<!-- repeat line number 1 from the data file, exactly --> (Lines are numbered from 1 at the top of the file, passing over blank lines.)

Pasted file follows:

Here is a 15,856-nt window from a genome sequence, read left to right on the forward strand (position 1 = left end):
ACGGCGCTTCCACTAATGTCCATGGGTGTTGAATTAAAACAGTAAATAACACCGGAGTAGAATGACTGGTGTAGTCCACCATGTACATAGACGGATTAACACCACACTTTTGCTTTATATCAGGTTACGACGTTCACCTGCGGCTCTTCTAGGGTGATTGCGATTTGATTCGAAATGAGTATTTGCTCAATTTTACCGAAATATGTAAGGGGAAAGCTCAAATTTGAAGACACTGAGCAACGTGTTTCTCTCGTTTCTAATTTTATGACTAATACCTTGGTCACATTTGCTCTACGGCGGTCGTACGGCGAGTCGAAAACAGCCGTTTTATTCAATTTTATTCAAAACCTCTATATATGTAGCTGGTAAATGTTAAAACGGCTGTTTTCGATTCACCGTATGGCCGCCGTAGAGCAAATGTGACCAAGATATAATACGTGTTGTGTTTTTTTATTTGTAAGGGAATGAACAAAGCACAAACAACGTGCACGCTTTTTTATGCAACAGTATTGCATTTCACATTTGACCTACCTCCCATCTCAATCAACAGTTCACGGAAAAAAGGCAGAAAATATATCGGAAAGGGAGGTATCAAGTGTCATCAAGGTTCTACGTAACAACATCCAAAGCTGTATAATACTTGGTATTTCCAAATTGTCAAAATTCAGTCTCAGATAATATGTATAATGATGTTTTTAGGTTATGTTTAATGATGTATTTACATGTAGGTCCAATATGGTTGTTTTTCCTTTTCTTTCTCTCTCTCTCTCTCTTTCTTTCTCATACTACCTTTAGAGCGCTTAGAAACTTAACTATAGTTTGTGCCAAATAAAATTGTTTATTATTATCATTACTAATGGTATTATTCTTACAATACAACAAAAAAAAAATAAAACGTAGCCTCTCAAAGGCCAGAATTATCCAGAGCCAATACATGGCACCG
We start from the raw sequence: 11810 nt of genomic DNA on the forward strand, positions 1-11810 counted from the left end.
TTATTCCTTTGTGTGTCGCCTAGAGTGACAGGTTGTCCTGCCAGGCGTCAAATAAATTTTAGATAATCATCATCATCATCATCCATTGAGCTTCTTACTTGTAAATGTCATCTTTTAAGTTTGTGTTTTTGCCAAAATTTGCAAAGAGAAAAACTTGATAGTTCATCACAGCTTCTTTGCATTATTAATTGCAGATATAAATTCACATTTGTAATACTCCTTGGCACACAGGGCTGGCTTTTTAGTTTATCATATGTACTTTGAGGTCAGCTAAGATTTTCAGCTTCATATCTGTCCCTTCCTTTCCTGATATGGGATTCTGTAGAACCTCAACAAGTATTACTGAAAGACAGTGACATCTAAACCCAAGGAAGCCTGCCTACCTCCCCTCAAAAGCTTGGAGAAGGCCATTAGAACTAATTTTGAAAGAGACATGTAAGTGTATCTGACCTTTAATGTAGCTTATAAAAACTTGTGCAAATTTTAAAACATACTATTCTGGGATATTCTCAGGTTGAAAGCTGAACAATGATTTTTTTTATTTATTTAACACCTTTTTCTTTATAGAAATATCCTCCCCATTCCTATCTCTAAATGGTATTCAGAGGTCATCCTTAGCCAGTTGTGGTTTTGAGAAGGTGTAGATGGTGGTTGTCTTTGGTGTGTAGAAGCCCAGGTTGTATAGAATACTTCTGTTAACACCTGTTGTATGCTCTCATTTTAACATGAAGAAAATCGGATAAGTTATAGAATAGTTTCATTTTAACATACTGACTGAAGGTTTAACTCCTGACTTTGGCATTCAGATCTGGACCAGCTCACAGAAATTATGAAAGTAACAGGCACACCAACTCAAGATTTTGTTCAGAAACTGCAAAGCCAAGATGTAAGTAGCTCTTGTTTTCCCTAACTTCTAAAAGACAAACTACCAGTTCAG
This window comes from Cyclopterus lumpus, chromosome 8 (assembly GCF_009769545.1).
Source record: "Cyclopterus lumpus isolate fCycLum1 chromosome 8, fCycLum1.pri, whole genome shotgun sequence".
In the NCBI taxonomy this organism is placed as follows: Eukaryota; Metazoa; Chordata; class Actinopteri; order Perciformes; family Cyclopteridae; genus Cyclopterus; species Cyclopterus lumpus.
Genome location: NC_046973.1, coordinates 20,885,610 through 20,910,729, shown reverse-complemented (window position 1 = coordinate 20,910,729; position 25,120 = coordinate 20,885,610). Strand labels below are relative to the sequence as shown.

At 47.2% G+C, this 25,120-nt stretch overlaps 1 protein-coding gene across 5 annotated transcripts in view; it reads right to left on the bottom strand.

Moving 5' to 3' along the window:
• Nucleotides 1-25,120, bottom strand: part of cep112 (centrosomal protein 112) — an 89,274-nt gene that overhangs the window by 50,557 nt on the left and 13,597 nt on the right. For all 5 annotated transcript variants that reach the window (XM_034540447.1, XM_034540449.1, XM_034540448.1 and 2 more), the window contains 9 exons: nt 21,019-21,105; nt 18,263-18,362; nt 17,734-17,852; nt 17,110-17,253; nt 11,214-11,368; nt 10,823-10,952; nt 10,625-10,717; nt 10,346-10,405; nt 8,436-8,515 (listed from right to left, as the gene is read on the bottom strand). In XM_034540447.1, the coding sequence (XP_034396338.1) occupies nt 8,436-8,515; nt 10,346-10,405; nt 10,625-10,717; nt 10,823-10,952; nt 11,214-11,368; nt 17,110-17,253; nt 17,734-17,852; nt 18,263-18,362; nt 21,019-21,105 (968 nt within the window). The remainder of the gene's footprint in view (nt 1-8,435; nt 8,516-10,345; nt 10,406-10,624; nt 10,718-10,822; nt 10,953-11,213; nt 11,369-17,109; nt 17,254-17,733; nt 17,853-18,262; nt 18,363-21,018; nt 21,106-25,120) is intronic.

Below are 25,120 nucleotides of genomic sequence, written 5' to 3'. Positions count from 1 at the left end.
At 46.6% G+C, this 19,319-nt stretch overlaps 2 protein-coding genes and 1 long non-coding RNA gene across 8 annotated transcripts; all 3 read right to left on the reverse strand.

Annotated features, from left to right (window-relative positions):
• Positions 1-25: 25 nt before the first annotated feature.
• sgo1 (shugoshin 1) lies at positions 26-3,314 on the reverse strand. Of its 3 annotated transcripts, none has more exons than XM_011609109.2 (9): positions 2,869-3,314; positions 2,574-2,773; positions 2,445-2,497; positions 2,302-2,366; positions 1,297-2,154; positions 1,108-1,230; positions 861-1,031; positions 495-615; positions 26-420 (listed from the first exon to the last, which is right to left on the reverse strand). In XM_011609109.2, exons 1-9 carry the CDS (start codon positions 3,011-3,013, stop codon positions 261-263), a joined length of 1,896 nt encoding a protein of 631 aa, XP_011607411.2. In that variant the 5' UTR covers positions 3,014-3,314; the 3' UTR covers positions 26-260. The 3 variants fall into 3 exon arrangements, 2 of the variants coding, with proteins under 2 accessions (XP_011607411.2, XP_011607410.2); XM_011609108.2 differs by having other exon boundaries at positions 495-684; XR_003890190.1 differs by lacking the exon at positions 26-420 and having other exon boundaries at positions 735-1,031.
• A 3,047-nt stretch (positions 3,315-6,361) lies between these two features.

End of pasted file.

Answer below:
Here is a 15,856-nt window from a genome sequence, read left to right on the forward strand (position 1 = left end):